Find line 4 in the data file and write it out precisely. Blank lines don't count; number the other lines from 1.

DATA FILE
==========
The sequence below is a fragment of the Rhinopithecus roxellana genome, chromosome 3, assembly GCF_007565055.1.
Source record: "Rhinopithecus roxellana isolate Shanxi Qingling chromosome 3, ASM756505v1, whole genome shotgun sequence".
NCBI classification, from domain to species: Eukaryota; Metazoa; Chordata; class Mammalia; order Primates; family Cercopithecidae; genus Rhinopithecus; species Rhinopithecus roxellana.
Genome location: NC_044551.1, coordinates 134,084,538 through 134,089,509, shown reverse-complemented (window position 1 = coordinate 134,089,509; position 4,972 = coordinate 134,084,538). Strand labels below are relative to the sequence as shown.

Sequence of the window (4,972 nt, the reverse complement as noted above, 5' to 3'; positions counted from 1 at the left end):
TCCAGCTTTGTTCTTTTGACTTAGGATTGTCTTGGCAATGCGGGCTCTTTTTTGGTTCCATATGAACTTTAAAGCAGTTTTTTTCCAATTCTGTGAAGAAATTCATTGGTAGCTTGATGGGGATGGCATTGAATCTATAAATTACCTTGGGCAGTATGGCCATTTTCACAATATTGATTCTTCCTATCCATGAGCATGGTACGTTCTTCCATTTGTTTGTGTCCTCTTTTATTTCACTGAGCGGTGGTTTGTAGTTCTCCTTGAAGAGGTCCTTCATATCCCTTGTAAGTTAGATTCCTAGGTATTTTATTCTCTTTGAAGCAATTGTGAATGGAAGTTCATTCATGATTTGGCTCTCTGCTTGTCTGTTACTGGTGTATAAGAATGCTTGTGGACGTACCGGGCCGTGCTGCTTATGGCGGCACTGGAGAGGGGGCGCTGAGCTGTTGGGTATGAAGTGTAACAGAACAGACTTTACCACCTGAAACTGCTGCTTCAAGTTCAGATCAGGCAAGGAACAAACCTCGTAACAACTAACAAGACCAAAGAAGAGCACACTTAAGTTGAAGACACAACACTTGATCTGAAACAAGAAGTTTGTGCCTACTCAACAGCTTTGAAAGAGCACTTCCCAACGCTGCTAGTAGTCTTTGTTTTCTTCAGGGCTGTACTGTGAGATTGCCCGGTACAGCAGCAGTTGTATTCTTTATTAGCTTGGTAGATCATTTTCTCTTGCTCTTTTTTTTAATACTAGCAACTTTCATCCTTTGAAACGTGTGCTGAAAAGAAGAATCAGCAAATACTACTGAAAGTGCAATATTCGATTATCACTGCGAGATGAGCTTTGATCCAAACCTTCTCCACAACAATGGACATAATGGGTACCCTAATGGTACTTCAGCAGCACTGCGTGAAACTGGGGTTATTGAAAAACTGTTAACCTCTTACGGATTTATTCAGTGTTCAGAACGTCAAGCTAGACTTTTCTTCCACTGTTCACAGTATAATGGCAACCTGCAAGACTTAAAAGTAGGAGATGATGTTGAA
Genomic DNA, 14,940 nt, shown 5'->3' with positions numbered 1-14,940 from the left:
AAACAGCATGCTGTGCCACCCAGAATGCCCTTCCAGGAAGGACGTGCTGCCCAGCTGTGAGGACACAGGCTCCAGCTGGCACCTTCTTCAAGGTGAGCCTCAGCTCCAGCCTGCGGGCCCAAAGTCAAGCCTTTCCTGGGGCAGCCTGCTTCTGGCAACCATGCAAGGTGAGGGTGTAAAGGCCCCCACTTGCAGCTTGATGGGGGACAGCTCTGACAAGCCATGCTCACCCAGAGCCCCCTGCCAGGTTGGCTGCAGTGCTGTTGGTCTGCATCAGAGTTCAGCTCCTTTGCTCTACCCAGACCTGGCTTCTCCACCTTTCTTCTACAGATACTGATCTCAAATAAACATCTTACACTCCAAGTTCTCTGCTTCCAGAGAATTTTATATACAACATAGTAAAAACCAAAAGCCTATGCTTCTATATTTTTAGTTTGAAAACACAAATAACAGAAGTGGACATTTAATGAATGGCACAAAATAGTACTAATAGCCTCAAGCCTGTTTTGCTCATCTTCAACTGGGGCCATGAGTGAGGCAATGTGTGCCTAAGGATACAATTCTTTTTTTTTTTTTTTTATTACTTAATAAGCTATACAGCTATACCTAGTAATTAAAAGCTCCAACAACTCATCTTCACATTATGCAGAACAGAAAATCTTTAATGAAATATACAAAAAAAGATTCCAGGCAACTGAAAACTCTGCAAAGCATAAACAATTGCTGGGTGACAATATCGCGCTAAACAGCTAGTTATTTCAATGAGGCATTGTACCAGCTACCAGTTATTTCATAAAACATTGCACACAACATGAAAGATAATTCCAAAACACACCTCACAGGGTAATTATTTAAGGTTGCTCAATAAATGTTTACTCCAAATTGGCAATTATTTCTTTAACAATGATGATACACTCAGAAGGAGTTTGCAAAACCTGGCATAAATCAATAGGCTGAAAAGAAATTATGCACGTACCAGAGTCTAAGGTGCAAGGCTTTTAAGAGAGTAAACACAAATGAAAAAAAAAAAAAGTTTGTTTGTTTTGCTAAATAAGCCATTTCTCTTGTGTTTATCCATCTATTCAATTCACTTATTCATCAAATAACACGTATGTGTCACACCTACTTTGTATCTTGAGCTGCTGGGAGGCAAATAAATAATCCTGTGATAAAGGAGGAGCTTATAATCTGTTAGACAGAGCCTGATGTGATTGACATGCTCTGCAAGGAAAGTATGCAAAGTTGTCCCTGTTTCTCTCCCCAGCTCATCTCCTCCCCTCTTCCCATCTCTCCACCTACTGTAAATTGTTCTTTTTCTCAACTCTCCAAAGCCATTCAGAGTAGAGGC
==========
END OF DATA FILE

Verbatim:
Genome location: NC_044551.1, coordinates 134,084,538 through 134,089,509, shown reverse-complemented (window position 1 = coordinate 134,089,509; position 4,972 = coordinate 134,084,538). Strand labels below are relative to the sequence as shown.